JBMT Article August 2019: Are movement screens relevant for Pilates, circus or dance?

Introduction

This article gives a great summary of popular movement screening methods and their relevance (and possible necessity) to improving Pilates programming and instruction.

“If disciplines like Pilates are going to be accepted as scientifically valid members of the team influencing the rehabilitation process of CLBP the discipline may need to accept that formal testing or assessment of their clients might be a necessary step to take. Movement testing seems to be the most appropriate style of assessment that will also provide useful information as a working tool.

Chris Lavelle
Principal Trainer,
Vice President Pilates Alliance of Australasia
Certified DNS Exercise Trainer,
Rehabilitation Prague School
0412 652 409

by Warrick McNeill, Dip. Phyty. (NZ) MCSP.
Excerpt shared courtesy of Elsevier, Journal of Bodywork and Movement.

Link to entire article

‘Motion is life’ Gray Cook (Cook et al., 2010) quotes Hippocrates, paraphrasing it still further that ‘movement symbolises life.’ Cook believes that movement is fundamental, ‘once that is managed other factors like strength, endurance, co-ordination and acquisition of skill also play a role in (injury) prevention. Movement comes first.’

The development of the science and practice of analysing movement and then interpreting the results so that those in musculoskeletal pain and those who are merely at risk of developing pain can be rehabilitated or prevented from suffering appears to be at the forefront of current study and research. The blurring of the distinctions between the target populations of those to be analysed (pain and non-pain groups) have been discussed in a previous editorial in this section of this journal, as have two types of exercise to apply to the finding of uncontrolled movement (McNeill, 2014a, McNeill, 2014b). Movement screening or analysis itself deserves further attention.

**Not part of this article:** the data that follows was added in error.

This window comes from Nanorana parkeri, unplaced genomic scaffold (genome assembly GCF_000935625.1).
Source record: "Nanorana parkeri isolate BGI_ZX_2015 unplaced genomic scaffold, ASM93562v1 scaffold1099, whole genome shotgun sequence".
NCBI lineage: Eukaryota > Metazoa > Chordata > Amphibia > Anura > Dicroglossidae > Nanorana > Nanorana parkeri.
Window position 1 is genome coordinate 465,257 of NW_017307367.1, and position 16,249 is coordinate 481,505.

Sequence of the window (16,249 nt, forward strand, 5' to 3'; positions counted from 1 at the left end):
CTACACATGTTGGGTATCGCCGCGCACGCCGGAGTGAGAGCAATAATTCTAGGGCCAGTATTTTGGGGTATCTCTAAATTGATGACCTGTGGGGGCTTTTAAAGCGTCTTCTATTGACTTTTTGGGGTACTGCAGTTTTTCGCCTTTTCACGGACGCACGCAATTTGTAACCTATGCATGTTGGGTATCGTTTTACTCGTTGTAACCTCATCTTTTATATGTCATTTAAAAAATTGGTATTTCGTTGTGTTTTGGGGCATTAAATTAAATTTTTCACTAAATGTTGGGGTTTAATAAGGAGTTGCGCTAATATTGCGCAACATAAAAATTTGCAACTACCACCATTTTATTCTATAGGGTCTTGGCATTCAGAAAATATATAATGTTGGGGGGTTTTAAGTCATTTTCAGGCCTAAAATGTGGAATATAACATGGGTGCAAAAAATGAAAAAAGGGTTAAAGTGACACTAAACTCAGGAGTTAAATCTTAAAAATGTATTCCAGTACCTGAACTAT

Pilates is perhaps only now beginning to be partially understood from a scientific point of view. Pilates has been reported as an exercise form that can help those with chronic low back pain (CLBP) (La Touche et al., 2008). Another systematic review aimed at defining Pilates exercise and how it is applied in the treatment of people with CLBP was published in 2012 as the authors identified that research into Pilates is difficult to interpret because of a lack of such a definition (Wells et al 2012). By defining Pilates as it is described in current peer reviewed journals it can be compared to original descriptions provided by Joseph Pilates to see if there are differences – particularly modifications of the exercise form for working rehabilitatively with clients with CLBP as opposed to more general applications of Pilates for the promotion of health.

Pilates was found by Wells and her co-authors to be ‘a mind-body exercise that requires core stability, strength and flexibility, and attention to muscle control, posture, and breathing. Exercises can be mat-based, or involve the use of specialised equipment. Traditional Pilates principles of centring, concentration, control, precision, flow, and breathing may be relevant to contemporary Pilates exercise. In people with low back pain, posture may be a critical component of Pilates exercise, but traditional principles, apart from breathing, may be less important.’

Interestingly a majority of the papers analysed for Wells’ review were opinion pieces, (such as is this paper) and there were only 17 papers included that focussed on Pilates in relation to participants with low back pain compared to 49 that looked at Pilates with healthy participants. It appears that the application of Pilates as a rehabilitative tool for CLBP is therefore not yet reliably confirmed. Perhaps the broad definition of CLBP with its inclusion of different subgroups of causes of CLBP as yet not fully understood suggests that in rehabilitation focussed Pilates, attempts to assess for the faults to be ‘fixed’ by Pilates need to be undertaken. Research is required looking for actual faults to be managed with Pilates technique or modified Pilates. Modifications could be as simple as avoiding imprint for flexion related low back pain with the maintenance of a neutral spine. This suggests that Pilates Teachers in rehabilitative Pilates, at least, need to be performing a more formalised assessment procedure. As Pilates is about movement and Pilates Teachers are expert in teaching movement it suggests rather clearly that movement is what Pilates Teachers should be formally assessing, recording and managing. It appears that currently Pilates Teachers are managing movement but not necessarily formally assessing movement first.

Article continued here: Are movement screens relevant for Pilates, circus or dance?

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